2nd grade truth

Have you ever been insulted by someone who did not realize they were insulting you? I was subbing at LE the other day and a second grader come into the room.  The first thing he said to me was, “Mr. Stoner, are you going to teach us everything you know today? Whoa! Did he really say that? Didn’t he know who he is speaking to? Didn’t he know that I have more knowledge in my brain than the average second grader can take in? But to this tot’s credit, he didn’t realize who he was talking to. You see, years ago, I got the highest grade for a second grader than anyone in my class (at least that is what Mrs. Dennison told me).
But maybe I was a little premature with the knowledge stuff. About a week later I was in another class reading to the kids about landforms and about oceans. I asked the class if they could name the different oceans. They proceeded to tell me there is the Atlantic Ocean, the Pacific Ocean, and the Southern Ocean. I immediately stopped them and said there is no Southern Ocean, but they insisted. I decided to settle this with a quick trip to Google. Guess what? There is a Southern Ocean. (Did you know that?).  I thought about that when I was reading through John 11.
In John 11:45-57 we see the chief priest and the Pharisees call an emergency meeting of the Sanhedrin. Jesus had just raised Lazarus from the dead and they were worried about the reaction of the people. “If we let him go on like this, everyone will believe in Him, and the Romans will come and take away both our place (the temple) and our nation.” (11:48). But Caiaphas, the high priest that year, spoke words which even he did not realize their significance. “You do not realize that it is better for you that one man dies for the people than that the whole nation perish.” (11:50). Yes, Caiaphas, you were so right. Jesus had to die in order to save the nation, but not in the way that Caiaphas had ever imagined. Without knowing it, Caiaphas was actually exposing the central doctrine of Christianity, the substitutionary atonement of Jesus Christ. While Caiaphas was speaking to those in front of him, God was at work behind the scenes to provide the substitutionary atonement that would eventually provide forgiveness to anyone that sought it.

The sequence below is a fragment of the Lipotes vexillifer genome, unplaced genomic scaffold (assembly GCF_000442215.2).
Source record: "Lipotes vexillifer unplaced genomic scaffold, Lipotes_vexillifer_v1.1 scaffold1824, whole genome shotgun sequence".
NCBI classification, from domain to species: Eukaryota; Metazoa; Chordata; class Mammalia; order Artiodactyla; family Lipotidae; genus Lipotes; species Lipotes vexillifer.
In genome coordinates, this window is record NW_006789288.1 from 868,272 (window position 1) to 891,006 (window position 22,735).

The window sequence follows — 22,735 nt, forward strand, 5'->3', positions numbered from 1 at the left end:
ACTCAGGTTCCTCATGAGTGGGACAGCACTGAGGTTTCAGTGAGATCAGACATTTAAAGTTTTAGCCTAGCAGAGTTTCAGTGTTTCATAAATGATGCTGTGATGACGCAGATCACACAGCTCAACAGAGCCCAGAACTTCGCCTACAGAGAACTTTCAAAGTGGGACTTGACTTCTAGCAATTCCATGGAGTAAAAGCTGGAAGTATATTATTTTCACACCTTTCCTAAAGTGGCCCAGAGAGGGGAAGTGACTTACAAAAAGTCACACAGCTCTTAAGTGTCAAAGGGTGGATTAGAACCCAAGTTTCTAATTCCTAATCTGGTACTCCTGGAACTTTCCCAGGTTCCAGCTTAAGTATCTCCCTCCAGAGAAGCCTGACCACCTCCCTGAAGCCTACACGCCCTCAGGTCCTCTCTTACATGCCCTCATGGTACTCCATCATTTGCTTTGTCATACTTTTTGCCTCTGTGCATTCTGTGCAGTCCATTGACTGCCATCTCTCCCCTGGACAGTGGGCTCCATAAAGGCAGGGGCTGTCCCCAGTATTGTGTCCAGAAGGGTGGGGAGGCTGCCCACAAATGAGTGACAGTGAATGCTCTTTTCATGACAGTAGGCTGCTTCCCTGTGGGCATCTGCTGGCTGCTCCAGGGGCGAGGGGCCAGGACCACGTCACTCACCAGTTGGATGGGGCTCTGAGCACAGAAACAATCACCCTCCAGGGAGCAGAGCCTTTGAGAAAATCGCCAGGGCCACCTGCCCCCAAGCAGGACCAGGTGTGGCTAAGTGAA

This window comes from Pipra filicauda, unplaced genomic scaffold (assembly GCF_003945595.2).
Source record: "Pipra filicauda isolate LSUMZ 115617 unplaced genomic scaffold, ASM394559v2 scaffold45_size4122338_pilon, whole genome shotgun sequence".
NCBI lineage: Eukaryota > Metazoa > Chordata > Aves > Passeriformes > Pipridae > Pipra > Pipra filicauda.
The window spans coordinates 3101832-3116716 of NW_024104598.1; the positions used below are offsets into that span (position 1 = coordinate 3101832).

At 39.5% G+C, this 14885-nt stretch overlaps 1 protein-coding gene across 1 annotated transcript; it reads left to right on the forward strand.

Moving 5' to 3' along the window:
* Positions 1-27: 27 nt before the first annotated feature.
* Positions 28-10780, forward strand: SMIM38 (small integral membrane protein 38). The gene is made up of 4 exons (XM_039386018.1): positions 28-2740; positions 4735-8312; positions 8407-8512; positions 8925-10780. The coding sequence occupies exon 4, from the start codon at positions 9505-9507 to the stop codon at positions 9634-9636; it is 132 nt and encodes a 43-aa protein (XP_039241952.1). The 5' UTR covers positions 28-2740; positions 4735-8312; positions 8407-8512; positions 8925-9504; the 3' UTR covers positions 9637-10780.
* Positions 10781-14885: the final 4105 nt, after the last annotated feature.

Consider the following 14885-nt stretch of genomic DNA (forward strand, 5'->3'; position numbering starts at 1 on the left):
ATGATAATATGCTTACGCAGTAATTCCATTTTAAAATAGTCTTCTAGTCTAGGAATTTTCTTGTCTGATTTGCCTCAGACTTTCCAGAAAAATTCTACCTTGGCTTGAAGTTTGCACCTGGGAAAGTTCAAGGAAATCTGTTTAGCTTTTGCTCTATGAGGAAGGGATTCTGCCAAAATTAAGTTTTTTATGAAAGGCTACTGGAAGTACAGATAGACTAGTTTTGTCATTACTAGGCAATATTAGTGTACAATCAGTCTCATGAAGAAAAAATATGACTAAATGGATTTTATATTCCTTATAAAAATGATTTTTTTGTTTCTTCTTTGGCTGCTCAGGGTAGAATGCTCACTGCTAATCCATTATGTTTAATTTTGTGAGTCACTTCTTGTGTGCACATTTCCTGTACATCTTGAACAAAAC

What about you? Have you ever spoken to someone in a way that you did not intend? First, I think we all agree we are not talking about the second grader. When a child says something like that, we think it’s cute, but when you or I say the exact same thing, we end up apologizing for it. But what about the things that Caiaphas said? He obviously did not realize that what he was saying on a human level, had an eternal profound significance on a spiritual level.
When we speak to people, we need to be aware of the words we use and how we use them. I have often spoken to people, thinking I meant it one way, but later on realized it was taken another way. Today as you go throughout your day, think of what message you are sending people and how those words reflect Jesus Christ.  Remember Caiaphas, he spoke out of desperation.  Remember the second grader, he spoke out of innocence.  Finally, remember Jesus, he spoke out of authority and love.

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